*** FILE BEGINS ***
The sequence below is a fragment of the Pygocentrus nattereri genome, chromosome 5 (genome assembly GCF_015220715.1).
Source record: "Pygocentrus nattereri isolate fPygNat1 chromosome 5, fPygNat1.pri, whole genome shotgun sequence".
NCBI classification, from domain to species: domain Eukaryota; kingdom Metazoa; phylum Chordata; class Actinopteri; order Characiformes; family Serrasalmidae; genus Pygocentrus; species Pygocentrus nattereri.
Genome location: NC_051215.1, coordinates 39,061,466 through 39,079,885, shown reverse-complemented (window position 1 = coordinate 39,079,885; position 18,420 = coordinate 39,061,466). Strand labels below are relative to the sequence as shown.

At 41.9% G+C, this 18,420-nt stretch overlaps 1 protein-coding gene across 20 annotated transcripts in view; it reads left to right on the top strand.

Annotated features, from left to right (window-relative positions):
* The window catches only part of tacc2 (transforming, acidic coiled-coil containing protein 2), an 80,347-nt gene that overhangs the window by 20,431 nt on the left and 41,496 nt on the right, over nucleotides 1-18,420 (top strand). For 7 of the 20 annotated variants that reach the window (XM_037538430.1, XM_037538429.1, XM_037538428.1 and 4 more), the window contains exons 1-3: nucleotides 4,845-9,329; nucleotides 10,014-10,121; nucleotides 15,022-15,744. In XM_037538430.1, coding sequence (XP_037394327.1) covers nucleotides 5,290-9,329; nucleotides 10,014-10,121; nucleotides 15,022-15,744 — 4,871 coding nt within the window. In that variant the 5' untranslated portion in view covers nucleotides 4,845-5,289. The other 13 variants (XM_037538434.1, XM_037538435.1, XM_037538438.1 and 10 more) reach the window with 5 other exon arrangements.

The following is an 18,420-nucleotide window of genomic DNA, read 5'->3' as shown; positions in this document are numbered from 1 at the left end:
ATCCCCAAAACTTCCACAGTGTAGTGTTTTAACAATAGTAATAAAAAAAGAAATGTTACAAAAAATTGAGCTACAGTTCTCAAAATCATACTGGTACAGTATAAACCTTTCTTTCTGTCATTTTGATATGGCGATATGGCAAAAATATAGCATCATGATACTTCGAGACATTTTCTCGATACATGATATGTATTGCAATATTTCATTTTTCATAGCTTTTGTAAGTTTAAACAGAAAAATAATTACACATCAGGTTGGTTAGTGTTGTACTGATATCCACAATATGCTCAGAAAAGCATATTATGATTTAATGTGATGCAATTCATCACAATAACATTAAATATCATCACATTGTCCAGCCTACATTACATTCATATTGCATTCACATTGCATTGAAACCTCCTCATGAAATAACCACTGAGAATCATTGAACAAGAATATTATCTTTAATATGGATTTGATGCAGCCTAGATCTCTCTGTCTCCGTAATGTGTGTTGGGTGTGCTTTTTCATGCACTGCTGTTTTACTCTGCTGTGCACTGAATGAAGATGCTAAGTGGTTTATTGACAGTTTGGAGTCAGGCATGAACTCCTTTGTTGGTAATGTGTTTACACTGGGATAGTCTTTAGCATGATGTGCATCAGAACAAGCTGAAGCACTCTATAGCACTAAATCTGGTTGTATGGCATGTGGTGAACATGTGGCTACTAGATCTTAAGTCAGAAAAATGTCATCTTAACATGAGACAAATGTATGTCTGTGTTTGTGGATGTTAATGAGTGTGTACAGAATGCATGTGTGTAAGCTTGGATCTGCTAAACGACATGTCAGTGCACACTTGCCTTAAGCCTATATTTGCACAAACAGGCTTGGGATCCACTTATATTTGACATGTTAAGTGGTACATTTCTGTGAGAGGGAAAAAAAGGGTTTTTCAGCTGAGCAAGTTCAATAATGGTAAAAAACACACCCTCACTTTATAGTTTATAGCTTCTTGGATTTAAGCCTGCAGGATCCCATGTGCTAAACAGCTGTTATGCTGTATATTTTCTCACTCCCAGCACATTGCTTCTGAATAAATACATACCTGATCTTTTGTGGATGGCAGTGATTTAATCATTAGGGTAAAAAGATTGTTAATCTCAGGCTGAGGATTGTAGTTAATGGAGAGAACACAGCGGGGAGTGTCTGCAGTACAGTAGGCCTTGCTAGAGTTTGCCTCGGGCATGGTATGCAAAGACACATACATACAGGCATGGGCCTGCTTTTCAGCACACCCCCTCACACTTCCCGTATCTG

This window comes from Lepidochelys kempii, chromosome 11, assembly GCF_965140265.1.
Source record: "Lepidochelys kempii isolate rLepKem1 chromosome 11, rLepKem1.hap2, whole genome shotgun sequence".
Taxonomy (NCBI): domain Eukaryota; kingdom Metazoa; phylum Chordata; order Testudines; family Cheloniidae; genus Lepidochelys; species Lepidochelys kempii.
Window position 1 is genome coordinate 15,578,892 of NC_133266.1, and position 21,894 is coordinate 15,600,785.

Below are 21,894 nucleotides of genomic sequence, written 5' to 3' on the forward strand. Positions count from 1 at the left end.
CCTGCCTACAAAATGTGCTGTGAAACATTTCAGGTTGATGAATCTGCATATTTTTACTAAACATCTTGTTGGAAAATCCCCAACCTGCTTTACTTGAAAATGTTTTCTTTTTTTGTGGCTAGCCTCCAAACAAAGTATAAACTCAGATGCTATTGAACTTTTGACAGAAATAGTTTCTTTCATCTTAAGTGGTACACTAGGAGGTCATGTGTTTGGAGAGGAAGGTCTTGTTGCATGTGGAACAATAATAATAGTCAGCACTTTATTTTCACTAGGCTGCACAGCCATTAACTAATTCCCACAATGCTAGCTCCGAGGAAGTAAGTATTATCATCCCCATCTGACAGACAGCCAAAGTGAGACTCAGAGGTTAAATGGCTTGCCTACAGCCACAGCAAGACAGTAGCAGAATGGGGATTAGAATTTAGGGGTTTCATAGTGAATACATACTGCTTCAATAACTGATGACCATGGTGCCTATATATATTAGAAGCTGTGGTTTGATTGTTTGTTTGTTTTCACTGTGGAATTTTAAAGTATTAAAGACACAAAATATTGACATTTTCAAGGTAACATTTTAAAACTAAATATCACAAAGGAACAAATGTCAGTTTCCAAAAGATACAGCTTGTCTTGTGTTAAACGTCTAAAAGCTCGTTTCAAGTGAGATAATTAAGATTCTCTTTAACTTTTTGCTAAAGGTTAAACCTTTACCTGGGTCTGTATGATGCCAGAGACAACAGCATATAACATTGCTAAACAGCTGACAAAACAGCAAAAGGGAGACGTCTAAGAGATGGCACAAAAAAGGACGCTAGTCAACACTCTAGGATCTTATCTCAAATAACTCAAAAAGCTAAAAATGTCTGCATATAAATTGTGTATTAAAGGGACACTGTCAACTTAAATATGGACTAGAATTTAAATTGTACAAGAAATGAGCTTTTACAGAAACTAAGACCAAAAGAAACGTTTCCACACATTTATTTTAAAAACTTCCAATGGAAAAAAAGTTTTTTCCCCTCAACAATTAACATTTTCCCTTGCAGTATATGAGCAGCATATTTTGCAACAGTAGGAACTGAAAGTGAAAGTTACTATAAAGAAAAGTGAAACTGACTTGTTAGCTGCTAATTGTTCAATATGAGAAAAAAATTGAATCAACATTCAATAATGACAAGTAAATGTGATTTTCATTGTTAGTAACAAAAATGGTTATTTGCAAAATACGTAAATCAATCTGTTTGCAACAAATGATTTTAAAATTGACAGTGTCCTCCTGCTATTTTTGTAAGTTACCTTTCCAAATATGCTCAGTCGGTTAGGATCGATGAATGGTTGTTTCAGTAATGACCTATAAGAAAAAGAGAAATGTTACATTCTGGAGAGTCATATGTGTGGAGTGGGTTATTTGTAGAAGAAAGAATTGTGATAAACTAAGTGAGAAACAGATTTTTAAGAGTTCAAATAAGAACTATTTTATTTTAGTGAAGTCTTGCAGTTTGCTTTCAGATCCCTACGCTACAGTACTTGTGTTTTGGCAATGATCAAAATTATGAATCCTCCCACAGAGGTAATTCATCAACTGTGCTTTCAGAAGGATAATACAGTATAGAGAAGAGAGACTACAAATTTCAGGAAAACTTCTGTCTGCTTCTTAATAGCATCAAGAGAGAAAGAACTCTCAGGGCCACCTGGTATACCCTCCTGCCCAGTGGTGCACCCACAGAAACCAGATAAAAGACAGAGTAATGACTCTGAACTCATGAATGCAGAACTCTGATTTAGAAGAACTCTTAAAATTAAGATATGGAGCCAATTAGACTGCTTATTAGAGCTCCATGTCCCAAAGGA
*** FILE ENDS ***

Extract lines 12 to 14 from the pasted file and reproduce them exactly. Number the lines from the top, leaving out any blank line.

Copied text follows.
Taxonomy (NCBI): domain Eukaryota; kingdom Metazoa; phylum Chordata; order Testudines; family Cheloniidae; genus Lepidochelys; species Lepidochelys kempii.
Window position 1 is genome coordinate 15,578,892 of NC_133266.1, and position 21,894 is coordinate 15,600,785.

Below are 21,894 nucleotides of genomic sequence, written 5' to 3' on the forward strand. Positions count from 1 at the left end.